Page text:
TAMPA — Calling the punishments "disproportionate and unacceptable," a Pinellas judge Thursday rejected plea agreements for three Tampa lawyers accused of orchestrating the drunken driving arrest of an opposing lawyer.
Pinellas-Pasco Senior Judge W. Douglas Baird, presiding over the disciplinary proceeding, said in a written decision that the sanctions outlined in the agreement between the lawyers and the Florida Bar do not correspond to the serious allegations they face. He called for a trial with "actual testimony with vigorous cross-examination" — even if the lawyers refuse to say a word on the stand.
Accused by the Bar of misconduct, unfairness to opposing counsel and disrupting court, the three lawyers from the firm of Adams & Diaco agreed to sanctions that would allow them to avert a week-long trial. Under the terms of the deal, Stephen Diaco, 46, would surrender his law license, an offer designed to protect the firm where he is a partner. Robert Adams, 45, and Adam Filthaut, 40, agreed to 91-day suspensions, after which they would have to secure the state Supreme Court's permission to practice law again.
It was the lighter sanctions for Adams and Filthaut that irked the judge, who singled that out for criticism in his decision. But because each half of the deal was contingent on the other — "all or nothing," as the attorneys put it — the judge rejected it in its entirety. He set a trial date of March 31.
"The Florida Bar needs to stop caving in to the lawyers' demands for a sweetheart deal," said John Fitzgibbons, an attorney representing C. Philip Campbell, the lawyer allegedly targeted by the three. "Stop the plea bargaining, and go try this case."
Greg Kehoe, the attorney representing Diaco, Adams and Filthaut, did not respond to a reporter's request for comment. Through a spokesperson, Bar attorneys declined to discuss the judge's decision.
From the moment the details of the agreement became public earlier this week, lawyers across the Tampa Bay area have expressed incredulity at its leniency. One lawyer sarcastically called it "the deal of the year." Others worried that it would set an alarming precedent, enabling lawyers facing criminal investigations and Bar complaints to hide behind empty plea agreements.
"You've got a set of facts that was pretty egregious, to say the least," said Tampa defense attorney Rick Terrana. "When you consider that, and consider what they ended up with, I think they came out smelling like roses."
That's how the situation appeared to many on Tuesday, when Baird called attorneys for both sides into court and forced them to discuss the agreements, negotiated in private for months amid an ongoing FBI investigation. Nowhere in the agreements did Diaco, Adams or Filthaut accept responsibility for the roles the Florida Bar accused them of playing in arranging the DUI arrest of a rival lawyer. Instead, they admitted only that they had "failed to supervise" Melissa Personius, a paralegal who was alleged to be one of the main actors in the incident.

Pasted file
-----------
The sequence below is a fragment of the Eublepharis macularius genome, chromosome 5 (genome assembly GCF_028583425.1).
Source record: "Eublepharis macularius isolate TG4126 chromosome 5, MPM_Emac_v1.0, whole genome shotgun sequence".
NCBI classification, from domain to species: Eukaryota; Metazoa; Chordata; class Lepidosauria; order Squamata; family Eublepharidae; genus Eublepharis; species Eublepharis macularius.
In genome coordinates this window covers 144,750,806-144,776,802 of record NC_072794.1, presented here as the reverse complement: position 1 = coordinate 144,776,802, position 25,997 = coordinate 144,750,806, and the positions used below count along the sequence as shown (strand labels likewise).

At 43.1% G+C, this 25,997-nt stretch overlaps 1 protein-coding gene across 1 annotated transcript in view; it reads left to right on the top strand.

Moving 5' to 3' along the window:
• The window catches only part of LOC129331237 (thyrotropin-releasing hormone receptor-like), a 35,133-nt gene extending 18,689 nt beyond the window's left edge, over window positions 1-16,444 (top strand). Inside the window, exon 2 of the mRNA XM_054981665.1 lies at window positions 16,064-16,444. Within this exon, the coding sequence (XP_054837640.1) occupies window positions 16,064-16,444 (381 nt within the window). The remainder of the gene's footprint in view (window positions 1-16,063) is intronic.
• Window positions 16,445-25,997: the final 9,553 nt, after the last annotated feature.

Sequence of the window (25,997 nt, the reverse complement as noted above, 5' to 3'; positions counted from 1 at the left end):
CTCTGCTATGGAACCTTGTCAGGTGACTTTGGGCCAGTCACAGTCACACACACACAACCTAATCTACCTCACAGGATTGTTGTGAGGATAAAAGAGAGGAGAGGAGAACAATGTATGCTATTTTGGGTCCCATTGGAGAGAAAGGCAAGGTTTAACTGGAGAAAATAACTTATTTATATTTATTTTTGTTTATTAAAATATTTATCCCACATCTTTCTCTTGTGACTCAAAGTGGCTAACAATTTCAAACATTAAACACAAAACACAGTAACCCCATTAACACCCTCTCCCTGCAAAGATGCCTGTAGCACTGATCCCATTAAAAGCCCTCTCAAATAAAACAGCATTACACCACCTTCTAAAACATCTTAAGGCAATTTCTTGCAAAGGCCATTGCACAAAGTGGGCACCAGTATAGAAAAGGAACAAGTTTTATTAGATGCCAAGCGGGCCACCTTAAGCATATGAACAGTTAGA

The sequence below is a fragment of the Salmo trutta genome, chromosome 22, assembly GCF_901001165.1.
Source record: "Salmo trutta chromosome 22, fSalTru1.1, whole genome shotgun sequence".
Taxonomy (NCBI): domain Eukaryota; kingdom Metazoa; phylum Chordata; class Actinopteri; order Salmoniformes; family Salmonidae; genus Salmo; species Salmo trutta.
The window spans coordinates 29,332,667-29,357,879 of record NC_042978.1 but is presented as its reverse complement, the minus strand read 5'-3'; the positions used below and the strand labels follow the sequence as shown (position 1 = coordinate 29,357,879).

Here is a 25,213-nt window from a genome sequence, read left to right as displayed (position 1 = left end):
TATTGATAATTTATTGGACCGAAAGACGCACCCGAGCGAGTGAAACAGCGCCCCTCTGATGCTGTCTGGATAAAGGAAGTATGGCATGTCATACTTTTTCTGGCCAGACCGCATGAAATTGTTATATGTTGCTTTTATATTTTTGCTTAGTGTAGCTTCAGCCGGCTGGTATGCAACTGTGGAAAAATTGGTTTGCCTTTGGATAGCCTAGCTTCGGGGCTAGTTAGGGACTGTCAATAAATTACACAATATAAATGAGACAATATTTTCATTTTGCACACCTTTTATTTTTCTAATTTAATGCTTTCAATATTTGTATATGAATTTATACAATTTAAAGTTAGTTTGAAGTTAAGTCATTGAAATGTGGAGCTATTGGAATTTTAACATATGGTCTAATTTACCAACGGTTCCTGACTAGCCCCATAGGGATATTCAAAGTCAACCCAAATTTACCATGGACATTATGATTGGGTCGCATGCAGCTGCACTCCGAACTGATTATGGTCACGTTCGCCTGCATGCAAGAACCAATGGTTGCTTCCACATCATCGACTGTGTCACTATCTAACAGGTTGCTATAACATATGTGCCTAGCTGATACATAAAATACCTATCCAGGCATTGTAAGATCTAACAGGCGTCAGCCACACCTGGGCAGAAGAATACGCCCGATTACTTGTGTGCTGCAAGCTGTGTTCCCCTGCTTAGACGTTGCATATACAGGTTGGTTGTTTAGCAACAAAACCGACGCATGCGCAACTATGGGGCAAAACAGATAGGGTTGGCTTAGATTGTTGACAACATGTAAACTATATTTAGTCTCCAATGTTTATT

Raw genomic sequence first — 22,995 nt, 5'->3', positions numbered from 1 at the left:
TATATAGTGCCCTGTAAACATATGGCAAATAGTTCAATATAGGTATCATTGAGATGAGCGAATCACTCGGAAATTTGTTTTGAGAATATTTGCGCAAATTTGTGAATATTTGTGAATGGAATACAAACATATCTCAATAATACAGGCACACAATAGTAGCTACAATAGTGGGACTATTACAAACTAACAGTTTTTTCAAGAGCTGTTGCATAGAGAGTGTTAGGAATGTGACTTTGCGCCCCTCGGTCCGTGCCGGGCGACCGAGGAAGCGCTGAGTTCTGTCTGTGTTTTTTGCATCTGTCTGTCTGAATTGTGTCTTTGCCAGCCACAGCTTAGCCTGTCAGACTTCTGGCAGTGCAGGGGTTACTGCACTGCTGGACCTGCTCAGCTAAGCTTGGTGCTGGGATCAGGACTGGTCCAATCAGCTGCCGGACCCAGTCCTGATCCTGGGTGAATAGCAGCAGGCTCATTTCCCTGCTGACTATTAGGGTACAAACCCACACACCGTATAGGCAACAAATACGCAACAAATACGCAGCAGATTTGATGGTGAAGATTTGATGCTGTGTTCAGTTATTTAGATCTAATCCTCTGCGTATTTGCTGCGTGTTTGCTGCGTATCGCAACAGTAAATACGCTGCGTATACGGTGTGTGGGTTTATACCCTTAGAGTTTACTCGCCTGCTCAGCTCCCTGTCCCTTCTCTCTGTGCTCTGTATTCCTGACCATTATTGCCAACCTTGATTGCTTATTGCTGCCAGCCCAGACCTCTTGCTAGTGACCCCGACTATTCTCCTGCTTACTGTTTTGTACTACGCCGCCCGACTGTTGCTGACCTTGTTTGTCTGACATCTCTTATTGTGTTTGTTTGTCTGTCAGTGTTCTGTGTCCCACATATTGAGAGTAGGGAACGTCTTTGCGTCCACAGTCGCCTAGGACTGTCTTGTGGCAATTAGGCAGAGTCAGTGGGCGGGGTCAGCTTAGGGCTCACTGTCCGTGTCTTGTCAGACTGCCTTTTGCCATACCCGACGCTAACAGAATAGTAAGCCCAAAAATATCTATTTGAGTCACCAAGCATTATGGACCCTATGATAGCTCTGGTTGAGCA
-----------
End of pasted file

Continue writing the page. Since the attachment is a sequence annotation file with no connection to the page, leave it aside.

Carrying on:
What followed were pages listing the many ways the lawyers had contributed to society, given money to charities, and devoted themselves to pro-bono work. In his plea agreement, Diaco highlighted his "passionate" support for the group Mothers Against Drunk Driving, perhaps to mitigate allegations that he, through Personius, cajoled an intoxicated lawyer to get behind the wheel.
Following an investigation by the Pinellas-Pasco State Attorney's Office, the Bar accused the three lawyers in June of 2014 of setting up a sting operation coordinated by text message.
In January 2013, Campbell was representing radio shock jock Todd Schnitt in a defamation case against Bubba the Love Sponge Clem. Clem had retained Adams & Diaco as his counsel.
According to the Bar, one evening after trial, Campbell went to Malio's, a steakhouse bar in downtown Tampa, where he encountered an attractive young woman. Witnesses said she flirted with him and told him she worked at Trenam Kemker, a Tampa law firm.
In fact, the woman was Personius, the Adams & Diaco paralegal. Phone records would later show that over the next few hours, she texted and called her bosses multiple times. They, in turn, texted and called each other.
A few hours later, when Personius allegedly convinced Campbell to drive her home, he was pulled over by Tampa police Sgt. Ray Fernandez, a close family friend of attorney Filthaut. Records showed that Filthaut and Fernandez had exchanged multiple calls and emails that evening, too. Allegations of a DUI setup surfaced soon thereafter, when Campbell realized he had left his trial briefcase in the car of his opponents' paralegal.
Fernandez was eventually fired and the DUI charge against Campbell was dropped
Contact Anna M. Phillips at firstname.lastname@example.org or (813) 226-3354. Follow her @annamphillips.